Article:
Links & Contents I Liked 416

Hi all,

Another week is wrapping up and between friendly, collegial editorial meetings, teaching on topics I really enjoy & discussing literature with students this academic life is sometimes not too bad...I hope you also had a great week; unfortunately, there is not a lot of light reading in this week's #globaldev review, but important topics from the rise of processed foods, to sexual violence in the UN & the emotional toll of 'dirty work' are yet another reminder that social change & justice efforts don't have breaks...

My quotes of the week
U.N. staffers past and present told me they feared that if they spoke up in the current atmosphere, they would be contributing to the dismantling of an organization many of them had first revered as Model U.N. participants. Several (...) described how their identities were enmeshed with an organization that was deeply flawed but also genuinely beloved. (The U.N.’s Own Humanitarian Crisis)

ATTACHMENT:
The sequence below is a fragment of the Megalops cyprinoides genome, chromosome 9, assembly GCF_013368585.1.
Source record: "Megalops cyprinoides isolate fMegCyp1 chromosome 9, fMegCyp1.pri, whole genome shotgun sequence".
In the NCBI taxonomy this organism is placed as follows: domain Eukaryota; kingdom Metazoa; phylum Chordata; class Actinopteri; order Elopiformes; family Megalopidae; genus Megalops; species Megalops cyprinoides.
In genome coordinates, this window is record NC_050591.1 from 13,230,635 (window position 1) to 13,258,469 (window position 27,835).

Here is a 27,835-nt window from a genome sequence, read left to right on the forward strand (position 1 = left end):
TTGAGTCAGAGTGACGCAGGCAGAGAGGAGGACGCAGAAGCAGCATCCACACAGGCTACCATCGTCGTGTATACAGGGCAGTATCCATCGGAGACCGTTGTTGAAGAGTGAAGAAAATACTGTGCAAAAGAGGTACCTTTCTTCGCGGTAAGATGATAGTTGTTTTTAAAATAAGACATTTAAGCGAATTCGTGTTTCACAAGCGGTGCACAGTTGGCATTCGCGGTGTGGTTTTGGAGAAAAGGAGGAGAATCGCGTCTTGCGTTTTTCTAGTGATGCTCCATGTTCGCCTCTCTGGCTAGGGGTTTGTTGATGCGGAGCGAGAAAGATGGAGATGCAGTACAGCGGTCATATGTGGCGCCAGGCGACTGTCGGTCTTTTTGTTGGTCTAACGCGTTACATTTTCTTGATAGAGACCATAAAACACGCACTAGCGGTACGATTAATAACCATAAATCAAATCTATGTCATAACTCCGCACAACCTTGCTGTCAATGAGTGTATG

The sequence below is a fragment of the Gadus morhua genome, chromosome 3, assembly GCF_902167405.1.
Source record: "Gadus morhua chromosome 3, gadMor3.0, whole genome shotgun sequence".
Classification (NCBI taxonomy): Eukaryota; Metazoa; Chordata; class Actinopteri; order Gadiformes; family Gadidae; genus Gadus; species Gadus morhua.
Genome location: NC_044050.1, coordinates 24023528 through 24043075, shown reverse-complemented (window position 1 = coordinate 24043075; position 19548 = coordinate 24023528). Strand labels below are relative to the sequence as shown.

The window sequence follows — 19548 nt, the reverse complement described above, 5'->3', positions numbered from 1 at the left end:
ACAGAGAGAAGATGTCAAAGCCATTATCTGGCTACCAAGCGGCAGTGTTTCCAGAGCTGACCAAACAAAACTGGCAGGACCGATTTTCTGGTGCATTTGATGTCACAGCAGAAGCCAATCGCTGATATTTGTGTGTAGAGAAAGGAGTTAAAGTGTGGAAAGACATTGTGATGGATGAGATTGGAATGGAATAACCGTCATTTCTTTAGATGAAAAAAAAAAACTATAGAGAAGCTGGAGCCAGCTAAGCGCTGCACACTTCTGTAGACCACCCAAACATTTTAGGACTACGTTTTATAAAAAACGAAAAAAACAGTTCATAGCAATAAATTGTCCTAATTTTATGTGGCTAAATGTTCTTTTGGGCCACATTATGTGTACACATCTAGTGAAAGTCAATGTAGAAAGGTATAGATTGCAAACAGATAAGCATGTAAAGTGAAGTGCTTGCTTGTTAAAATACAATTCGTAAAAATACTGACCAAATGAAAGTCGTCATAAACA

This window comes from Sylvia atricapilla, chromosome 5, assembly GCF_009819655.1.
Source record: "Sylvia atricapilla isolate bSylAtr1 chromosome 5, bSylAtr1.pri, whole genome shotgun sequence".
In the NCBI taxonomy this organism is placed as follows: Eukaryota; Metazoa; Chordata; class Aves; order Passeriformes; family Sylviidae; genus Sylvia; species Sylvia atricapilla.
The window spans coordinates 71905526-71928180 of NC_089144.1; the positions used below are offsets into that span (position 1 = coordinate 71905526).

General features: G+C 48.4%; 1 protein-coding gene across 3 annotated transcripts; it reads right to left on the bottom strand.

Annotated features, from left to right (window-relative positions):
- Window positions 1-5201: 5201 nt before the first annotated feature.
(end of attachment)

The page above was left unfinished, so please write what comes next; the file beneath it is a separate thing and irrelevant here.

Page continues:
Press’s cases are diverse and compelling, among them the story of the prison psychiatrist who felt she had no choice but to turn a blind eye to the violence meted out by the guards, and of the oil rig worker in Louisiana who personally has to live amid the pollution his own employer has wrought on that state’s coastline. 
(The Emotional Toll of Dirty Work)

New from Aidnography

In the aftermath of the floods in Germany, traditional humanitarian challenges emerge
The expertise of “international” humanitarians will be needed “at home” and organizations need to add them to their local teams and volunteer groups, especially on “softer” topics such as fostering participatory dialogue, supporting vulnerable groups to be seen and heard in the reconstruction process and making sure such processes are culturally appropriate
Development news
10 shows about nonprofit and philanthropy that would be way better than “The Activist”